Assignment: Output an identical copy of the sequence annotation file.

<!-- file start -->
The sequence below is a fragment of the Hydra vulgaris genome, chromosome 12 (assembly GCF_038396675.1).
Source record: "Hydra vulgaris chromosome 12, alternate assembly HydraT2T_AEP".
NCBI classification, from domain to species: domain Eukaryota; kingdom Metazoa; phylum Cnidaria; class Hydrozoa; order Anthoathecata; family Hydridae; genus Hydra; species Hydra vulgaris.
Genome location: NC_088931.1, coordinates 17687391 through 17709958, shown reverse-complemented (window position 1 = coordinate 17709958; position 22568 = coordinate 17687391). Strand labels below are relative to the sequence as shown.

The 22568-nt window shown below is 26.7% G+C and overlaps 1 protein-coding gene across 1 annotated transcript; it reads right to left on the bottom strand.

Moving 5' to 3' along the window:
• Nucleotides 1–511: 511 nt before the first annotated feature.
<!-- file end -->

The sequence below is a fragment of the Hydra vulgaris genome, chromosome 12 (assembly GCF_038396675.1).
Source record: "Hydra vulgaris chromosome 12, alternate assembly HydraT2T_AEP".
NCBI classification, from domain to species: domain Eukaryota; kingdom Metazoa; phylum Cnidaria; class Hydrozoa; order Anthoathecata; family Hydridae; genus Hydra; species Hydra vulgaris.
Genome location: NC_088931.1, coordinates 17687391 through 17709958, shown reverse-complemented (window position 1 = coordinate 17709958; position 22568 = coordinate 17687391). Strand labels below are relative to the sequence as shown.

The 22568-nt window shown below is 26.7% G+C and overlaps 1 protein-coding gene across 1 annotated transcript; it reads right to left on the bottom strand.

Moving 5' to 3' along the window:
• Nucleotides 1–511: 511 nt before the first annotated feature.